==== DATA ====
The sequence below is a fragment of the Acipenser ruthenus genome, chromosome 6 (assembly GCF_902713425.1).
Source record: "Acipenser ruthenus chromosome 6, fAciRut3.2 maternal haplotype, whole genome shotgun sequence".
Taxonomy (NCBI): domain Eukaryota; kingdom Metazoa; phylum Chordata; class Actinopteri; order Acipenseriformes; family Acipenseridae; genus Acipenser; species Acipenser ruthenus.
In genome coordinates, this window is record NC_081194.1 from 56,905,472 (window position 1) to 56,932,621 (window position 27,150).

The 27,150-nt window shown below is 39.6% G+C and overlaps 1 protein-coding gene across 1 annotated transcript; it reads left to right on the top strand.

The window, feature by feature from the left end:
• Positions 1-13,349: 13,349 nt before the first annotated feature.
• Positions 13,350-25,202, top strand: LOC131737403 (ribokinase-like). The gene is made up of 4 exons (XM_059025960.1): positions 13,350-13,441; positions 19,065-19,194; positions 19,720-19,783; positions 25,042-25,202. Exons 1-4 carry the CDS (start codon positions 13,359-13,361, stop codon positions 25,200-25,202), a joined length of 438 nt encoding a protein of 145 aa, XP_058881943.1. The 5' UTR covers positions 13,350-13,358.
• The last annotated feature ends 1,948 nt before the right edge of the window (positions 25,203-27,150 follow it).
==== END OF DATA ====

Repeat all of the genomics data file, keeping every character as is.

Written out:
The sequence below is a fragment of the Acipenser ruthenus genome, chromosome 6 (assembly GCF_902713425.1).
Source record: "Acipenser ruthenus chromosome 6, fAciRut3.2 maternal haplotype, whole genome shotgun sequence".
Taxonomy (NCBI): domain Eukaryota; kingdom Metazoa; phylum Chordata; class Actinopteri; order Acipenseriformes; family Acipenseridae; genus Acipenser; species Acipenser ruthenus.
In genome coordinates, this window is record NC_081194.1 from 56,905,472 (window position 1) to 56,932,621 (window position 27,150).

The 27,150-nt window shown below is 39.6% G+C and overlaps 1 protein-coding gene across 1 annotated transcript; it reads left to right on the top strand.

The window, feature by feature from the left end:
• Positions 1-13,349: 13,349 nt before the first annotated feature.
• Positions 13,350-25,202, top strand: LOC131737403 (ribokinase-like). The gene is made up of 4 exons (XM_059025960.1): positions 13,350-13,441; positions 19,065-19,194; positions 19,720-19,783; positions 25,042-25,202. Exons 1-4 carry the CDS (start codon positions 13,359-13,361, stop codon positions 25,200-25,202), a joined length of 438 nt encoding a protein of 145 aa, XP_058881943.1. The 5' UTR covers positions 13,350-13,358.
• The last annotated feature ends 1,948 nt before the right edge of the window (positions 25,203-27,150 follow it).